We already know that there are a few titles related to people who work in the QA field: Quality Assurance Analyst, Software Test Engineer, Automation Test Engineer, Test Engineer. They all have the same goal when doing the task: to ensure that a product is developed and released with high quality and that it provides a smooth user experience. Having said that, the question of what is the role of a QA Consultant comes up? Let’s dive in deeper.
In my experience in the QA field so far, I have had opportunities to work with clients from all around the world. I have been working in a local team containing developers, UI/UX designers, Product managers/Scrum Master, DevOps engineers, etc.
My work was composed of manual and automation testing based on a plan we created from clients’ requirements. I mostly communicated only with my team and the manager. Other communications and stuff related to the project were held by the Project Manager and a client.
In some way, this kind of approach looks easier since you do not need to present your work to the client and your review depends only on your internal team. On the other hand, the expectations of the local team can be higher, and sometimes you need to carefully choose words and questions to ask. People think if you are present, issues can be fixed fast and that your work depends on someone else's estimations. However, even if the team is located in the same office the communication among them should remain professional. The biggest problems we faced were related to additional documentation like the information we needed from the client which was not delivered on time. We had to wait for scheduled meetings to get data and this is a usual problem for local teams working on outsourcing projects.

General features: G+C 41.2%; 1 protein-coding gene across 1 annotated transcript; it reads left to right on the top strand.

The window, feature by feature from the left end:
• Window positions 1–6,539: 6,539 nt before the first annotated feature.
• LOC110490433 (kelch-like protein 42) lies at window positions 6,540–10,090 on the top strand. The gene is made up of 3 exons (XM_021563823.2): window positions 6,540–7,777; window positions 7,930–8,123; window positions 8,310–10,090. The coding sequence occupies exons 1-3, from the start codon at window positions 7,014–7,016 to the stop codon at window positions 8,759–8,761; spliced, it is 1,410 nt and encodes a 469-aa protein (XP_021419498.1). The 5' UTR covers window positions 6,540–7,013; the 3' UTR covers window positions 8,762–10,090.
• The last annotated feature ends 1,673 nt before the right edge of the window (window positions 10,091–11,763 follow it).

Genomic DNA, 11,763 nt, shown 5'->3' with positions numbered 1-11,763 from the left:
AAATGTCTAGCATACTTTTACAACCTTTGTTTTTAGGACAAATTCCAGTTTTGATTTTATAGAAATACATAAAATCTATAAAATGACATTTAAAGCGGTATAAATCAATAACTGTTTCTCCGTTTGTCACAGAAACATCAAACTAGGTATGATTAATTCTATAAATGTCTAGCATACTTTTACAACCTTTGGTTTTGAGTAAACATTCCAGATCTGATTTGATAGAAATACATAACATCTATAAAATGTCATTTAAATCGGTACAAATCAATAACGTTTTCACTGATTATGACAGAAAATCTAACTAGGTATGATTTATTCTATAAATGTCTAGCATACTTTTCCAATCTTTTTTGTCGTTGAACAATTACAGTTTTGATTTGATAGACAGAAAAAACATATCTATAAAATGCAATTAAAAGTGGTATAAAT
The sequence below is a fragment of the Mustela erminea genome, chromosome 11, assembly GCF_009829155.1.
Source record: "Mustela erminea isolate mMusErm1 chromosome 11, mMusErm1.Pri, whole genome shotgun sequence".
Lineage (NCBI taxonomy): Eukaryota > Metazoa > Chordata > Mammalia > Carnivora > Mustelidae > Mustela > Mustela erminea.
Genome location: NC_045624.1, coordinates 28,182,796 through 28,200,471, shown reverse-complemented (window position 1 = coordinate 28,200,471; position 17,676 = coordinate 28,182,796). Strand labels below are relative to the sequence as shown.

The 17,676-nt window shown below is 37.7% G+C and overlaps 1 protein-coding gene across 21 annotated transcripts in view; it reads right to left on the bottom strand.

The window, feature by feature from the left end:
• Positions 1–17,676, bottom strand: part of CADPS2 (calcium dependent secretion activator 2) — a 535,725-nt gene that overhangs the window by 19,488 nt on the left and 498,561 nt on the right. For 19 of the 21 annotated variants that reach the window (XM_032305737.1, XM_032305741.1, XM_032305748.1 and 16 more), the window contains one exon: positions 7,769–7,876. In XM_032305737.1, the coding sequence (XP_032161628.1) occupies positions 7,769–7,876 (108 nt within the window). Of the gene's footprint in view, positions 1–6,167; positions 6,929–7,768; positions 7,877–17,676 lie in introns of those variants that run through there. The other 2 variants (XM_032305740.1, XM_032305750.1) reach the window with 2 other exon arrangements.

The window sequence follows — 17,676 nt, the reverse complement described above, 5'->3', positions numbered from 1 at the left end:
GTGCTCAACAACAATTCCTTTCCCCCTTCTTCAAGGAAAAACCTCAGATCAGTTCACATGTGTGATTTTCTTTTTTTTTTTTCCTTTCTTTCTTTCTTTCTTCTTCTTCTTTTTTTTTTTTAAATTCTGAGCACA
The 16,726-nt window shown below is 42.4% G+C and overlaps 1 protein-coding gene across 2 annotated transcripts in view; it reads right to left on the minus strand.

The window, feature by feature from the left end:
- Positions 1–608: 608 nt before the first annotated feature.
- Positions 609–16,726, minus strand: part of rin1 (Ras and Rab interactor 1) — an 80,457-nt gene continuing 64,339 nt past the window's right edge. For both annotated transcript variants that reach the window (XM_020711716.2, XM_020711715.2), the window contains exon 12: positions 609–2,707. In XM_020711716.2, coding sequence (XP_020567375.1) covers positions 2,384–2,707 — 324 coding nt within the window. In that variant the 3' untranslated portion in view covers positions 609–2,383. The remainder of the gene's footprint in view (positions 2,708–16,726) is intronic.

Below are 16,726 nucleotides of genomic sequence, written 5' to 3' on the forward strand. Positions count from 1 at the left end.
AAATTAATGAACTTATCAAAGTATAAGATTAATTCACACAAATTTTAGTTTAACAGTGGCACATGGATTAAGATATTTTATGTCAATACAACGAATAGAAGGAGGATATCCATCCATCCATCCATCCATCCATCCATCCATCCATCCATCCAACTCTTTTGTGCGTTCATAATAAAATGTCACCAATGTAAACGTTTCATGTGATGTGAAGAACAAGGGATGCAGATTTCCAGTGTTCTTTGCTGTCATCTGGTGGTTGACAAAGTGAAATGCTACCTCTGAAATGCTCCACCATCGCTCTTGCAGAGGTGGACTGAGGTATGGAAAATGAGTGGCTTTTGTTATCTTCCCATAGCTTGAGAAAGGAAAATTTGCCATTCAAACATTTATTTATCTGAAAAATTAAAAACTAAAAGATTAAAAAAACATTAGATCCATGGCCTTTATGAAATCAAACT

That kind of situation affects the whole feature development process especially if the team and the client are in different time zones. Moreover, when you work with one team and you meet each other, create friendships, you are already in your comfort zone. The reviews were based only on the expectations and professional opinions of my team members, but I think that clients' opinion plays an important role as well.
As a QA Consultant, you’re not presenting only yourself, but your company too. As a QA Consultant in System Verification for short time I had a chance to work with two different teams. Besides learning different technologies and working with different environments I organized QA tasks and presented them to clients. I participate in project planning and daily meetings and, I can tell my problems and suggestions directly to the client. I had a chance to work on a project consisting of team members from around the world, hold demos of my work, and get timely feedback from professionals who have worked for the biggest IT companies in the world. We are not physically close to each other, but we all work together to develop good qualitative software.
Besides that, I also had a chance to be a mentor. As a mentor, I had an opportunity to work with people having different knowledge bases, and I learned something new from them such as better professional communication, new tricks in programming, the right approach toward health at work, sales skills, etc.
You can learn something new from every person you work with. Do not think if you have more work experience than someone else that your colleague does not have a skill that can help you to grow and improve your work.
During outsourcing work with the local teams, my technical skills grew a lot. As a QA Consultant, I learned how to improve soft skills too and connect them with technical skills. It helped me to improve my communication, learn something new from people coming from different cultures and nationalities which is an important part for every person working in this industry. My advice for everyone is the following:
In the end, feedback from the client and your local team are both important so take the opportunity to listen, learn, work and shine.